With adjournment of this legislative session set for May 3, lawmakers are focused on whittling down the number of bills they need to vote on.
A legislative committee has shot down a bill that would have made radon testing in schools mandatory.
33-year old Prairie City-Monroe Middle School principal Stephanie Langstraat takes it personally. “Just coming off of treatment and being as young as I am, struggling with lung cancer due to radon, I….it`s a sad deal. it`s a sad deal.” she says.
Representative Matt Windschitl of the Missouri Valley told the Associated Press, the testing and mitigation could increase property taxes.
With 70-percent of Iowa homes testing higher than normal for the colorless, odorless gas, lung cancer survivor Gail Orcutt calls mandatory testing for schools and new homes a no brainer.
“People need to call their lawmakers and say exactly what you just asked me…why did this fail? This is our children. This is cancer.”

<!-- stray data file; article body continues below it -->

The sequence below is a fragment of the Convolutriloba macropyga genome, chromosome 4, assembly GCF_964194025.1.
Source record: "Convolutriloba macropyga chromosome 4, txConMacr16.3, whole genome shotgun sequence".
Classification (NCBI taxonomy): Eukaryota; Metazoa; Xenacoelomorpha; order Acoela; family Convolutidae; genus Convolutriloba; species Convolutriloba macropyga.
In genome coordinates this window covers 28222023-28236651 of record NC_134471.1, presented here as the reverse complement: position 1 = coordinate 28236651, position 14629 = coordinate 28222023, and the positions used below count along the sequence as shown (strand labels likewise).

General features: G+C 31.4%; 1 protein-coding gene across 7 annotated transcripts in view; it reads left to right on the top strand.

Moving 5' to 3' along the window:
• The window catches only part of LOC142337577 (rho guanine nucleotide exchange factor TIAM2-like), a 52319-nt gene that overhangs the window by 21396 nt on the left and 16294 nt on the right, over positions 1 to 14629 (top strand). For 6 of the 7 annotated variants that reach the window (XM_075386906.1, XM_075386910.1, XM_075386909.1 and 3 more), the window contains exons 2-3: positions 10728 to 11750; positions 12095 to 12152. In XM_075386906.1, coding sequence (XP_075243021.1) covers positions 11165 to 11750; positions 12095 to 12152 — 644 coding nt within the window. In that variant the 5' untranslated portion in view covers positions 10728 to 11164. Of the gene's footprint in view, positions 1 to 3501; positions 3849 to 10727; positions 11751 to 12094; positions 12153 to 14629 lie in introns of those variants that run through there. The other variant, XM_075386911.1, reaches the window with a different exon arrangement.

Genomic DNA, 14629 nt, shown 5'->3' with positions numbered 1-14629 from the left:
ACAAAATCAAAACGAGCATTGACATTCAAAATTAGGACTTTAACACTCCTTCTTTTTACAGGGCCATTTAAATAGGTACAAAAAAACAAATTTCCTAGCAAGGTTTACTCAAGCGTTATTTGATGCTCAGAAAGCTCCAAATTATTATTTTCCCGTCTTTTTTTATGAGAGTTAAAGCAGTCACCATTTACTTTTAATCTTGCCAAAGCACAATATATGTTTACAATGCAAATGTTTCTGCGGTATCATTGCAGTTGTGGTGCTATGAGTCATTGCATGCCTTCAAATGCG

Langstraat and Orcutt say they’ll keep fighting for the legislation next session and as lung cancer survivors they know a thing or two about fighting. Langstraat says she just hopes lawmakers pay more attention to children`s health than the bottom line.
Other bills that didn’t make it through funnel week include legislation that would require safer window screens to prevent falls, a requirement for Iowa teachers to take suicide prevention training, and a bill that would have kept gun permit information confidential.